Gooey Kablooey: How Agro-Terrorists Will Destroy You By Destroying Your Food

 The following article is special to our International Maritime Shipping Week. While we often discuss the threats to maritime shipping, this week looks at dangers arising from such global trade, and possible mitigations.

It's the one to port
                           Cargo ships in San Francisco harbor. Is one of them out to ruin your dinner?

Sometime in 1843 or 1844, a ship most likely from Baltimore, New York, or Philadelphia landed in a European port. Among the seed potatoes in its hold was the North American fungus Phytophthora infestans. The resulting potato blight swept across Europe, and when it combined with the abominable agricultural policy in Ireland, the outcome was nearly a million dead and a 25 percent reduction in population if including emigration. 

Last year, around 25 million food shipments entered the United States, primarily by sea, but only roughly two percent of them were inspected by Food and Drug Administration agents, and nearly all of these inspections occurred on U.S. soil (the largest share at the massive port of Los Angeles). Meanwhile a 2012 report by the Centers for Disease Control shows that from 2005 – 2010 at least “39 outbreaks and 2,348 illnesses were linked to imported food from 15 countries”, and that “nearly half (17) occurred in 2009 and 2010.”

The fact is, importing foods to the United States is not only big business, it’s risky business. Food imports almost doubled from 1998 to 2007, with much of the growth in fruit, vegetables, and seafood; and agricultural inspections have struggled to keep up. While the Food Safety Modernization Act passed by Congress in 2010 allowed for the implementation of the computerized Predictive Risk-based Evaluation for Dynamic Import Compliance Targeting (PREDICT) system, a human inspection is still required to render a verdict.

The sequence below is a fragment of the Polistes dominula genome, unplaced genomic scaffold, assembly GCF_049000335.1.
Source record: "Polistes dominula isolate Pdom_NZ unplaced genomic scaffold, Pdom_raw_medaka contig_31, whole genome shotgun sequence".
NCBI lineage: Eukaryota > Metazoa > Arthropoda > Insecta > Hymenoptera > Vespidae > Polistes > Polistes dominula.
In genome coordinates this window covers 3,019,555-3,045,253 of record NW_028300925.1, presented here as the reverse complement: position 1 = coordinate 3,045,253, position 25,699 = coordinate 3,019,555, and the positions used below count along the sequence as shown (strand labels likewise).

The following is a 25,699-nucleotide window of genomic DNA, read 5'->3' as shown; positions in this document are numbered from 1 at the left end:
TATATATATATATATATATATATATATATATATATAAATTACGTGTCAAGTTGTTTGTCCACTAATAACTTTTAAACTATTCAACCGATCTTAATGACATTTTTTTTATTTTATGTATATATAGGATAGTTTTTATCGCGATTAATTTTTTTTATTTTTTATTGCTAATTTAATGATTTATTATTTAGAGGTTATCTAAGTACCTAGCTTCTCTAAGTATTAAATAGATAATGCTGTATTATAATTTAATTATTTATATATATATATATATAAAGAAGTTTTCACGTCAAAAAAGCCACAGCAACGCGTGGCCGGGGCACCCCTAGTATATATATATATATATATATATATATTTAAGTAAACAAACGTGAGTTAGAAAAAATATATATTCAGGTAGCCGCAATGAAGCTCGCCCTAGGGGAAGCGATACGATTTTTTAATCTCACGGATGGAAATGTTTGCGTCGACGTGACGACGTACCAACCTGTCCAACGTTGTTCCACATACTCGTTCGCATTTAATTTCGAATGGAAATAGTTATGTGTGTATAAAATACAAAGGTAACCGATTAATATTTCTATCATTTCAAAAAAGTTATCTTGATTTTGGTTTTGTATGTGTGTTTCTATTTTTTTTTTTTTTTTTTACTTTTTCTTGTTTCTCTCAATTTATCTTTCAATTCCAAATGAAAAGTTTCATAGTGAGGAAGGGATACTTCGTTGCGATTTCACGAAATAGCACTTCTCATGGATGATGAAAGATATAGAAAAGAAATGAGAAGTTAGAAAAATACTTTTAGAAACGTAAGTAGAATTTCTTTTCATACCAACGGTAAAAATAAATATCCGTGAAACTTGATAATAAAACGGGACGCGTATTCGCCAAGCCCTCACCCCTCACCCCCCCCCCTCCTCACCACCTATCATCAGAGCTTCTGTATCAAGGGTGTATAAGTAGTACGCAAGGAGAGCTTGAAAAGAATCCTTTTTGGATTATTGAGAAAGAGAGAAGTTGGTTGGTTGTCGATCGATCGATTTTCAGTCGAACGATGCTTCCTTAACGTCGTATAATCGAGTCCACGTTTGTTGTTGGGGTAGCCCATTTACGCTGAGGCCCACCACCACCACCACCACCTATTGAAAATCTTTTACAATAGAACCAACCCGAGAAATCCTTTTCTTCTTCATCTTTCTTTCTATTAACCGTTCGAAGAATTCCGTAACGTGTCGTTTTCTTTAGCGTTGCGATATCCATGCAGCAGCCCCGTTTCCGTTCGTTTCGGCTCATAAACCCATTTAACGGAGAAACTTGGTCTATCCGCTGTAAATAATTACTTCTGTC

But there’s more. The introduction of blight or disease into the food supply of the United States would be a major long-term success for an adversary. That’s right, agro-terrorism is real and you should be worried about it. A subset of bioterrorism, agro-terrorism is the introduction of an animal or plant disease with the purpose of causing economic, health, and social damage. The seemingly low shock value of the topic means less public attention, but it is real enough that former Secretary of Health and Human Services Tommy Thompson gave a warning speech on its dangers—and was eviscerated for calling attention to the risk for adversaries. 

The problem is that the United States’ food supply really is vulnerable to agro-terrorism. In terms of targets, the agricultural sector is an easy mark due to modern livestock-raising methods; their feed preparation and distribution process; the geographically dispersed location of farms and ranches; and the relative safety of handling animal and plant pathogens by a human.

The low inspection-rate of imports coming by sea, and relatively smaller dollar amounts going to security for those imports, provide perhaps the safest vector for the undetected transmission of a pathogen. An adversary could rely on blind luck, transporting tainted food and hoping that it is added to a distribution system to achieve limited results. But an organized network could be more deadly by using existing sea routes for transport of contraband to smuggle pathogens to a recipient within the United States for more targeted distribution. Just as trafficked drugs or persons slip past the low inspection capacity of Customs and Border Patrol, pathogens infecting food could land in the hands of a determined adversary. 

What would the effects be of such a pathogen? Economically, the calculation is complicated. The 2001 foot-and-mouth outbreak in the United Kingdom, probably caused by the illegal import of tainted meat that was subsequently fed to pigs, is estimated to have cost that government $13 billion, including second-order impacts to businesses and restaurants dependent on the sale of livestock. But this figure does not include the cost of lost exports from the meat embargo immediately imposed by Britain’s trading partners.